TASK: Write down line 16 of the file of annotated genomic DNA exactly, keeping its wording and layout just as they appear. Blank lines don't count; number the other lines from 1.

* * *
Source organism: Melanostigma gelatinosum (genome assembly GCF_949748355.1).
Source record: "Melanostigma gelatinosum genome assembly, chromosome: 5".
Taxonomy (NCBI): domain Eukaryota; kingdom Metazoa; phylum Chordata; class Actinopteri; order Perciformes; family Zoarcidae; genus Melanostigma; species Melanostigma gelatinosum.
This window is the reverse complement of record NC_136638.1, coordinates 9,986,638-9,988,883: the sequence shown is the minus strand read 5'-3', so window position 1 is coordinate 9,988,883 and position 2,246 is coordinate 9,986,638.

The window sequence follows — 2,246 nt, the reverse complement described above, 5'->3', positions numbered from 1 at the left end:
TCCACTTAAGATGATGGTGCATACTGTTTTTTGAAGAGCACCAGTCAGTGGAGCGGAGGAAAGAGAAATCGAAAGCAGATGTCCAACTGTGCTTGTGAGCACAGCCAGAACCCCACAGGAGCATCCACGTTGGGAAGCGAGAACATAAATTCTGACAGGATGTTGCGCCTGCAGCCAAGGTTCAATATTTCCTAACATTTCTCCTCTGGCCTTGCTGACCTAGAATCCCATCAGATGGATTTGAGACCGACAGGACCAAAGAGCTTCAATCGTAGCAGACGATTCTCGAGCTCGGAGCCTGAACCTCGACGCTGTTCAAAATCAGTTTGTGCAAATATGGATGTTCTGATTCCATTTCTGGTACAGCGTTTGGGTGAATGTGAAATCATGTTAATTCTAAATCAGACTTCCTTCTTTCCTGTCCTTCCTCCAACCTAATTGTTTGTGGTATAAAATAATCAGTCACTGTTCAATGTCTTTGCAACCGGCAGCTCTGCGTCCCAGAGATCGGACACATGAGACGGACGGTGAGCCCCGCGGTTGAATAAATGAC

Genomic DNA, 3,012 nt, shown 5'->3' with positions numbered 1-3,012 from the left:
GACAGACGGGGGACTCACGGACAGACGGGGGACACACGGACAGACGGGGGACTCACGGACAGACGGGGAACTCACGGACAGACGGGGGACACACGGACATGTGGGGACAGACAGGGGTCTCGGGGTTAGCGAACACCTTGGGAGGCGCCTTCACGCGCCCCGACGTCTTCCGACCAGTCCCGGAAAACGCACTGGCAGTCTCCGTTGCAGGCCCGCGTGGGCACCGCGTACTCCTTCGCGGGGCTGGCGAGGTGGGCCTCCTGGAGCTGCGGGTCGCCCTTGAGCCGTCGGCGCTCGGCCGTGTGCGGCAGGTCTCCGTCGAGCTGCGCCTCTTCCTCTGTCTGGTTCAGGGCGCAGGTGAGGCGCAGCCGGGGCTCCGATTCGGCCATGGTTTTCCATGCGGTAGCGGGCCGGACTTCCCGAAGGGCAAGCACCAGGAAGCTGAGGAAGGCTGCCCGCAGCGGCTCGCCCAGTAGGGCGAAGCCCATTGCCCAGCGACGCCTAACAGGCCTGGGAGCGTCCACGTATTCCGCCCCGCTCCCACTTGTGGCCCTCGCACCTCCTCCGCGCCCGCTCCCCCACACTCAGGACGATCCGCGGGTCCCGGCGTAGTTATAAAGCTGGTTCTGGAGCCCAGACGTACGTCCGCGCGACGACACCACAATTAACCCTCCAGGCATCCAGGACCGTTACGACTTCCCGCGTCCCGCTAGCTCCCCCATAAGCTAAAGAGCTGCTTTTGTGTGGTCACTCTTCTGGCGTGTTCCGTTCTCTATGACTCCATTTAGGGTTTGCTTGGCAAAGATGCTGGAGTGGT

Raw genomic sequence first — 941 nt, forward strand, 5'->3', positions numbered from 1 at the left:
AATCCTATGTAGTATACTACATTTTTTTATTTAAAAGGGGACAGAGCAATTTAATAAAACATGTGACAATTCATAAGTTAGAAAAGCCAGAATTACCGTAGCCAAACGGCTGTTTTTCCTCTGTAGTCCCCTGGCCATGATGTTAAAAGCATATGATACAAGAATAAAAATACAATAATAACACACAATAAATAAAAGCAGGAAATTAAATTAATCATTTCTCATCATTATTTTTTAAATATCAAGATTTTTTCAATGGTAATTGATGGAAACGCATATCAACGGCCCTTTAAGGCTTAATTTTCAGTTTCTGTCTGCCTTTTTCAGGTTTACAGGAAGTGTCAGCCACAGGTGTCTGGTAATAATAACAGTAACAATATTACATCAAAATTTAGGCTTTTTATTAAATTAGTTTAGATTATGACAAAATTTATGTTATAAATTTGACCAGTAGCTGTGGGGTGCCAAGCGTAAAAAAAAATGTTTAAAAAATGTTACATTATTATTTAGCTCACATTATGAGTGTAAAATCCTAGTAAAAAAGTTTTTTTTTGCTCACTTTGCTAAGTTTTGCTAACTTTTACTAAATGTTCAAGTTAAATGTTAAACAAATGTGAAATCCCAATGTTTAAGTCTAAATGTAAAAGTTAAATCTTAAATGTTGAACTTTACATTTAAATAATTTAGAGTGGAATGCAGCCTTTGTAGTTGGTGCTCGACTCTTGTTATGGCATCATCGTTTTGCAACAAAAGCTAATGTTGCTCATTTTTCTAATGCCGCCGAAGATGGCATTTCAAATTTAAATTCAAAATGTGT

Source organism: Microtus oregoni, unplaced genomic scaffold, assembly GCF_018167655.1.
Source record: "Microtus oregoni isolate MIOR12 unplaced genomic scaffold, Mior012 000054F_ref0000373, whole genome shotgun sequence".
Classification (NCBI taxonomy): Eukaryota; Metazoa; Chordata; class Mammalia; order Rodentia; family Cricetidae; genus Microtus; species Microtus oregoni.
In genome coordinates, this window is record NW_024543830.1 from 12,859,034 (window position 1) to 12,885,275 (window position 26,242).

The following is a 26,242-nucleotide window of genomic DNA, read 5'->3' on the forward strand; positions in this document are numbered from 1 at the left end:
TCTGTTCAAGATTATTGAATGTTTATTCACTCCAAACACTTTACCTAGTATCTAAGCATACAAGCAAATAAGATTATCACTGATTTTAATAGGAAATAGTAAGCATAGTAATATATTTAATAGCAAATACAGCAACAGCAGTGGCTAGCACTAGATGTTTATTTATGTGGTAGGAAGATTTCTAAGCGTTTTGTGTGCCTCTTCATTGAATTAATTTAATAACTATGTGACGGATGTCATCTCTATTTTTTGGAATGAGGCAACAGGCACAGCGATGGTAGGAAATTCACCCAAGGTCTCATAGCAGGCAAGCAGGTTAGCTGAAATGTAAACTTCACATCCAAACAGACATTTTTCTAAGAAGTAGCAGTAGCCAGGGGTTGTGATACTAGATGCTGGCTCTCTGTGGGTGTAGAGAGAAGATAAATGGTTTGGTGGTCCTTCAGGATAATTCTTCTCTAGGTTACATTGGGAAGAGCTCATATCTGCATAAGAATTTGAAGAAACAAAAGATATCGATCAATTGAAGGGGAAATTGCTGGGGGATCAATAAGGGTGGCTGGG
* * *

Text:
TCTGTTCAAGATTATTGAATGTTTATTCACTCCAAACACTTTACCTAGTATCTAAGCATACAAGCAAATAAGATTATCACTGATTTTAATAGGAAATAGTAAGCATAGTAATATATTTAATAGCAAATACAGCAACAGCAGTGGCTAGCACTAGATGTTTATTTATGTGGTAGGAAGATTTCTAAGCGTTTTGTGTGCCTCTTCATTGAATTAATTTAATAACTATGTGACGGATGTCATCTCTATTTTTTGGAATGAGGCAACAGGCACAGCGATGGTAGGAAATTCACCCAAGGTCTCATAGCAGGCAAGCAGGTTAGCTGAAATGTAAACTTCACATCCAAACAGACATTTTTCTAAGAAGTAGCAGTAGCCAGGGGTTGTGATACTAGATGCTGGCTCTCTGTGGGTGTAGAGAGAAGATAAATGGTTTGGTGGTCCTTCAGGATAATTCTTCTCTAGGTTACATTGGGAAGAGCTCATATCTGCATAAGAATTTGAAGAAACAAAAGATATCGATCAATTGAAGGGGAAATTGCTGGGGGATCAATAAGGGTGGCTGGG